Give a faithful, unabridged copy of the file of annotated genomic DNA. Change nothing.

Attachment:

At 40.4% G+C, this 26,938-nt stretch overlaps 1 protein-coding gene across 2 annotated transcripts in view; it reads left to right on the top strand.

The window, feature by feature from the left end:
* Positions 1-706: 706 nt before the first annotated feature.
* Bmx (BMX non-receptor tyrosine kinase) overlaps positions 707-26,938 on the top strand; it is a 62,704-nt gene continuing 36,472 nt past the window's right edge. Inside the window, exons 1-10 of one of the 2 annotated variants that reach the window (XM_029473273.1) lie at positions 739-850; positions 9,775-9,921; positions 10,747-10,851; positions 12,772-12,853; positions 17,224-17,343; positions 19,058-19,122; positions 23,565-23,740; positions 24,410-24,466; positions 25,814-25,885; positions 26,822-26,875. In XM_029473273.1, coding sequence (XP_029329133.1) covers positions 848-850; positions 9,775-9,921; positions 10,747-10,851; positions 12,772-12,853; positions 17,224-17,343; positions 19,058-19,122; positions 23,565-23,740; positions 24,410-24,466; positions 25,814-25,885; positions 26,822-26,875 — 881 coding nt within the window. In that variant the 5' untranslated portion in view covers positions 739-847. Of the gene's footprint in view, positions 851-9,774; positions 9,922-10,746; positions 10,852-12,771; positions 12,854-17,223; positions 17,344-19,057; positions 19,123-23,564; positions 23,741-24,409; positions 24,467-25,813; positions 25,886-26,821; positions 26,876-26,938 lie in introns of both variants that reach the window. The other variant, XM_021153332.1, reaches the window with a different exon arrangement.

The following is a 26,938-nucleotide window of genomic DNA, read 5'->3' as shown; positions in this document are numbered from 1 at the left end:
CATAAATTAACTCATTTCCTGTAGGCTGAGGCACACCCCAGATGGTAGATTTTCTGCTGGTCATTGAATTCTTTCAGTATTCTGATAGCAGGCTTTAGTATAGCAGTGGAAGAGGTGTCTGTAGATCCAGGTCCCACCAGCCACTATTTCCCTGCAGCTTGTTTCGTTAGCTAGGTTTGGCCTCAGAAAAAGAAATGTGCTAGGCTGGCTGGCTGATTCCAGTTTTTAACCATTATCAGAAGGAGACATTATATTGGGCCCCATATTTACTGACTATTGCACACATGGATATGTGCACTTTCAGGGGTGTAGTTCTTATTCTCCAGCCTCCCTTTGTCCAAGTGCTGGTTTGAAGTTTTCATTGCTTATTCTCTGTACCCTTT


At 40.4% G+C, this 26,938-nt stretch overlaps 1 protein-coding gene across 2 annotated transcripts in view; it reads left to right on the top strand.

The window, feature by feature from the left end:
* Positions 1-706: 706 nt before the first annotated feature.
* Bmx (BMX non-receptor tyrosine kinase) overlaps positions 707-26,938 on the top strand; it is a 62,704-nt gene continuing 36,472 nt past the window's right edge. Inside the window, exons 1-10 of one of the 2 annotated variants that reach the window (XM_029473273.1) lie at positions 739-850; positions 9,775-9,921; positions 10,747-10,851; positions 12,772-12,853; positions 17,224-17,343; positions 19,058-19,122; positions 23,565-23,740; positions 24,410-24,466; positions 25,814-25,885; positions 26,822-26,875. In XM_029473273.1, coding sequence (XP_029329133.1) covers positions 848-850; positions 9,775-9,921; positions 10,747-10,851; positions 12,772-12,853; positions 17,224-17,343; positions 19,058-19,122; positions 23,565-23,740; positions 24,410-24,466; positions 25,814-25,885; positions 26,822-26,875 — 881 coding nt within the window. In that variant the 5' untranslated portion in view covers positions 739-847. Of the gene's footprint in view, positions 851-9,774; positions 9,922-10,746; positions 10,852-12,771; positions 12,854-17,223; positions 17,344-19,057; positions 19,123-23,564; positions 23,741-24,409; positions 24,467-25,813; positions 25,886-26,821; positions 26,876-26,938 lie in introns of both variants that reach the window. The other variant, XM_021153332.1, reaches the window with a different exon arrangement.

The following is a 26,938-nucleotide window of genomic DNA, read 5'->3' as shown; positions in this document are numbered from 1 at the left end:
CATAAATTAACTCATTTCCTGTAGGCTGAGGCACACCCCAGATGGTAGATTTTCTGCTGGTCATTGAATTCTTTCAGTATTCTGATAGCAGGCTTTAGTATAGCAGTGGAAGAGGTGTCTGTAGATCCAGGTCCCACCAGCCACTATTTCCCTGCAGCTTGTTTCGTTAGCTAGGTTTGGCCTCAGAAAAAGAAATGTGCTAGGCTGGCTGGCTGATTCCAGTTTTTAACCATTATCAGAAGGAGACATTATATTGGGCCCCATATTTACTGACTATTGCACACATGGATATGTGCACTTTCAGGGGTGTAGTTCTTATTCTCCAGCCTCCCTTTGTCCAAGTGCTGGTTTGAAGTTTTCATTGCTTATTCTCTGTACCCTTT